Today, Autodesk (purveyors of other excellent apps like Pixlr Express) brought the crowd-sourced do-it-yourself spirit of Instructables to Android in an official app. The app allows for just about all the functionality of the website, in a nice holo-inspired package (the #EEBA26 looks stellar, doesn't it?).
"We're living in a new kind of computing environment," says Urs Hölzle, SVP Technical Infrastructure and Google Fellow in a new post to Google's official blog. The search giant has resolved to make a second sweep at spring cleaning that began two years ago. After this round of cleaning is complete, the total number of features and services Google will have closed will number 70.
In the post, Google announces the closure or deprecation of eight features and services, but buried four items deep is the one that will probably affect the most users: Google Reader.
With the Galaxy S IV launching tomorrow, it seems like Samsung is unable to stunt the flow of the internet leak machine (unlike last year): more Galaxy S IV case designs have shown up on the web today, and these ones seem to match up with some of the more convincing leaks we've seen thus far.
The new cases bear a striking resemblance in shape and camera / speaker / port layout to the leaked Chinese photos of what is allegedly a Galaxy S IV. Samsung's own teaser image also has the same basic silhouette.
While there's no way to be certain until tomorrow, the leaked Chinese photos are looking more and more to be the real deal - sounds like the S IV won't be getting a major stylistic refresh this time around.
Imagine, if you will, that every man, woman, and child in Europe owned an Android device. That still wouldn't account for every device that's been made, sold, and activated, according to the latest blog post from Google CEO Larry Page. In the same message that revealed Andy Rubin would be leaving his position as the head of Android development, Page mentioned almost in passing that Android had surpassed 750 million activated devices, including smartphones, tablets, and various other gadgets.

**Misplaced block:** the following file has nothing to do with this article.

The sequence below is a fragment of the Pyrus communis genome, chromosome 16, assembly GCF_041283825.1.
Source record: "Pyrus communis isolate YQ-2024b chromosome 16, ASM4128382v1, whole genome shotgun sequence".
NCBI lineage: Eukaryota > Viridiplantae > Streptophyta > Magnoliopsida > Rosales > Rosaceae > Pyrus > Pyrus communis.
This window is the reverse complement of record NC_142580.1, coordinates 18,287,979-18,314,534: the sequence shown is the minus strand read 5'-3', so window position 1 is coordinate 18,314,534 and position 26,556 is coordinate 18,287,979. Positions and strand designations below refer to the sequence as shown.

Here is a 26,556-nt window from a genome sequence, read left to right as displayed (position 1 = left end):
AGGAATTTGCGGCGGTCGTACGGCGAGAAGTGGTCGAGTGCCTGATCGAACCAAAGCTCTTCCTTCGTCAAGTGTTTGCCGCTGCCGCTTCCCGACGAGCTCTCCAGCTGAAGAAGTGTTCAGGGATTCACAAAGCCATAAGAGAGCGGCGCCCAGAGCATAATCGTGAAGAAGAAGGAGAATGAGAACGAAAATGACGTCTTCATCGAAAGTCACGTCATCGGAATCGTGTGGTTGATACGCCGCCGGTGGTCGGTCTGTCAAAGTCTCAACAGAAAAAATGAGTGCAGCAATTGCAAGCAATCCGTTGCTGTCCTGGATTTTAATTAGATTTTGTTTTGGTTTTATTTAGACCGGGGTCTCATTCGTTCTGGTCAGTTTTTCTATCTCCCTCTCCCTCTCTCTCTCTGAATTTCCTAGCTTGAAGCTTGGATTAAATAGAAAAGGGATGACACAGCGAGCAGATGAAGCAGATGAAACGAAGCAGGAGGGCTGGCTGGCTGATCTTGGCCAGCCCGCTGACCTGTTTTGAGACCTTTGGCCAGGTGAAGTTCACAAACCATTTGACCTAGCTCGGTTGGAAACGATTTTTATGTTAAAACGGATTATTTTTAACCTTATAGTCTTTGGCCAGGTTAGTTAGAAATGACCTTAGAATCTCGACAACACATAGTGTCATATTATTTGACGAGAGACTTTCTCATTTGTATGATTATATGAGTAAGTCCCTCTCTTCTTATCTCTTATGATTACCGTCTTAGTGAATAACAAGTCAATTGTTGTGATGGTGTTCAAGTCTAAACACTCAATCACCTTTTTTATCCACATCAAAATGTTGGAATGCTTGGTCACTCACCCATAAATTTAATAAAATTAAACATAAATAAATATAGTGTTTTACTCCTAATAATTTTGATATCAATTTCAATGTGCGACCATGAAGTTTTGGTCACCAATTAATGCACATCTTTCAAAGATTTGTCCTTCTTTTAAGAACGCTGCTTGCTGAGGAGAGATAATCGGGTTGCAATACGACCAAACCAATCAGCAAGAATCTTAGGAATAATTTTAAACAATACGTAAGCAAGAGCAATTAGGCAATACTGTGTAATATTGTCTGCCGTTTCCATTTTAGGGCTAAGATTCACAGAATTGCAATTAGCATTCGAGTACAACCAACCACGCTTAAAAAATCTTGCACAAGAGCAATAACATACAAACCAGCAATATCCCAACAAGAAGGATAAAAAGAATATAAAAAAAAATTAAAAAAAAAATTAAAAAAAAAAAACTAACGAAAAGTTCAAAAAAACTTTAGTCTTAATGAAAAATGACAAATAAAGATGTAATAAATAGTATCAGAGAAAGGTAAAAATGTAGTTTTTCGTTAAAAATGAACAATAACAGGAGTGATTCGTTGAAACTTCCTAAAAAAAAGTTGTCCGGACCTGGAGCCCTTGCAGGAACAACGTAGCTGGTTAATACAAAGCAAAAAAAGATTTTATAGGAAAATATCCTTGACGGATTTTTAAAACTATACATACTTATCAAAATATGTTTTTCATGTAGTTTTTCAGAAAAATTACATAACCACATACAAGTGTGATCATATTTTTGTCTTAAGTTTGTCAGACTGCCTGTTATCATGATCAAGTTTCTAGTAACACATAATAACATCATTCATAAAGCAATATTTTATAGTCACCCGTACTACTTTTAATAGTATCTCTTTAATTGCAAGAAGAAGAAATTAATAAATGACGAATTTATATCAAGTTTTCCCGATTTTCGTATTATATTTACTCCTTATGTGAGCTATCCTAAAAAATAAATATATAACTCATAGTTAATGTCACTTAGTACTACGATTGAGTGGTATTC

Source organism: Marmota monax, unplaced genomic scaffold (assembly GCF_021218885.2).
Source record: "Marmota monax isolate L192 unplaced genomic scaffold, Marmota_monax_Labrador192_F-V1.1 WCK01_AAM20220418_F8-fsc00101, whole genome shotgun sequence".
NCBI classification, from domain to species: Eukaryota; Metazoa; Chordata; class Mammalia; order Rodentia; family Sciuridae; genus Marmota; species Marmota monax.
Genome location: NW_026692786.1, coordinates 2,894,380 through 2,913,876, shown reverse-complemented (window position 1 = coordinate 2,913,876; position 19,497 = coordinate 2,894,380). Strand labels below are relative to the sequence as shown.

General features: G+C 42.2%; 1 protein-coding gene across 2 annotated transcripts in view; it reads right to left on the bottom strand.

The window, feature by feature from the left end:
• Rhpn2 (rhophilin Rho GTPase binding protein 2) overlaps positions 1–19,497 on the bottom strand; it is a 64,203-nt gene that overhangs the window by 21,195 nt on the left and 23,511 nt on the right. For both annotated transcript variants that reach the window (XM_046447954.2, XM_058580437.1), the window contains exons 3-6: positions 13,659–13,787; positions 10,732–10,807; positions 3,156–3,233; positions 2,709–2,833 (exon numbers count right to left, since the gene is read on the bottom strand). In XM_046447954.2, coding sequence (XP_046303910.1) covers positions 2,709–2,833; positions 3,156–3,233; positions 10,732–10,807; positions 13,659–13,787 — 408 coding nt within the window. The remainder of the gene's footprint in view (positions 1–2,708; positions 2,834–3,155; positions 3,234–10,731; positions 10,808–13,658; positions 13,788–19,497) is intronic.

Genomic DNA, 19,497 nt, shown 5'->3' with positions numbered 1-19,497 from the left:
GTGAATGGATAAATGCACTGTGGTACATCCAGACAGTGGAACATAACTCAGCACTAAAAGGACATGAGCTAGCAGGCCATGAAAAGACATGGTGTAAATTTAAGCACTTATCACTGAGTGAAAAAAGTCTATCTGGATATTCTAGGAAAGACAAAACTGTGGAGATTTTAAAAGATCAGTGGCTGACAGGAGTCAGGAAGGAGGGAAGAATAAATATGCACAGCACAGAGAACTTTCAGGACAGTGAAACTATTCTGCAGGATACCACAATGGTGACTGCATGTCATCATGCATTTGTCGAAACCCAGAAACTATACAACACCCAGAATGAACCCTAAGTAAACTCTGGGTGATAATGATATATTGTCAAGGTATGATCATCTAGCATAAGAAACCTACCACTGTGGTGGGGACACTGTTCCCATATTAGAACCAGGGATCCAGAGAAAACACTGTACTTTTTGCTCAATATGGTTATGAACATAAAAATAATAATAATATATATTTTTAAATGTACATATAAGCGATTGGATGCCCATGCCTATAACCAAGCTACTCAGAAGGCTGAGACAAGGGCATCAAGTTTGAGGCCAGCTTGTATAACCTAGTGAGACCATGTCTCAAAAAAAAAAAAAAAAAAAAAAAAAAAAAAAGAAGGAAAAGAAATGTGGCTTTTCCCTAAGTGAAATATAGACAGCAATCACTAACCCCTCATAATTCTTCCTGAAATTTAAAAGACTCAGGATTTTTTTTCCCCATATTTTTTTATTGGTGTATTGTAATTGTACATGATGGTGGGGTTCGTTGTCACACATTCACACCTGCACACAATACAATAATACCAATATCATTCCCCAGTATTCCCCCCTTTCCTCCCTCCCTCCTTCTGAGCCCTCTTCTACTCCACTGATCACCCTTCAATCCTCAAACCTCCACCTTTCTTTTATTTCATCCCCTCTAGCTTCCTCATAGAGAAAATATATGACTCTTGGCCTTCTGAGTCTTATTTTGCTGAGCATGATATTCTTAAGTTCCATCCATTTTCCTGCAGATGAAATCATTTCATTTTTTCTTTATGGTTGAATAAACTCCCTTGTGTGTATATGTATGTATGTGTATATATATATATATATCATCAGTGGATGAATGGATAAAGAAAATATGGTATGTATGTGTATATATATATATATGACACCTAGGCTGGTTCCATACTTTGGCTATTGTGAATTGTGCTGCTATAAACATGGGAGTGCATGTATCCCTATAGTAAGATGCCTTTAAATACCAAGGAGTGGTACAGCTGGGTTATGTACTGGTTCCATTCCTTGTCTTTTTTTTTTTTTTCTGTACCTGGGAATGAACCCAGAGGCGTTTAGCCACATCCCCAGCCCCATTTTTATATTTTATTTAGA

The pace of innovation has never been greater, and Android is the most used mobile operating system in the world: we have a global partnership of over 60 manufacturers; more than 750 million devices have been activated globally; and 25 billion apps have now been downloaded from Google Play.
Oh, LG. Sometimes I really do wonder if you come up with the good ideas first, or if it really is like everyone else sort of thinks it is. Korea's #2 smartphone producer just sent out a press release announcing LG Smart Video, a new feature in the Optimus G Pro. So, if you've heard about the Smart Pause feature that was recently discovered in some screenshots from a Galaxy S III Android 4.2 ROM, it's that. Literally, exactly that.
The feature is pretty simple in concept - if you're playing a video on your phone (unknown if it supports 3rd party video players), the front-facing camera tracks your eyes.
While this isn't the first time we've looked at one of those "plug this in your TV and make it better!" Android-powered gadgets, it is the first one that can add some interesting features to your existing set for such a small price. Also unlike other solutions, the SmartStick is – as its name suggests – merely a stick that plugs into the HDMI port of your television.
In short, it's a stick that puts Android (and a custom skin) on your TV. And it's surprisingly not awful.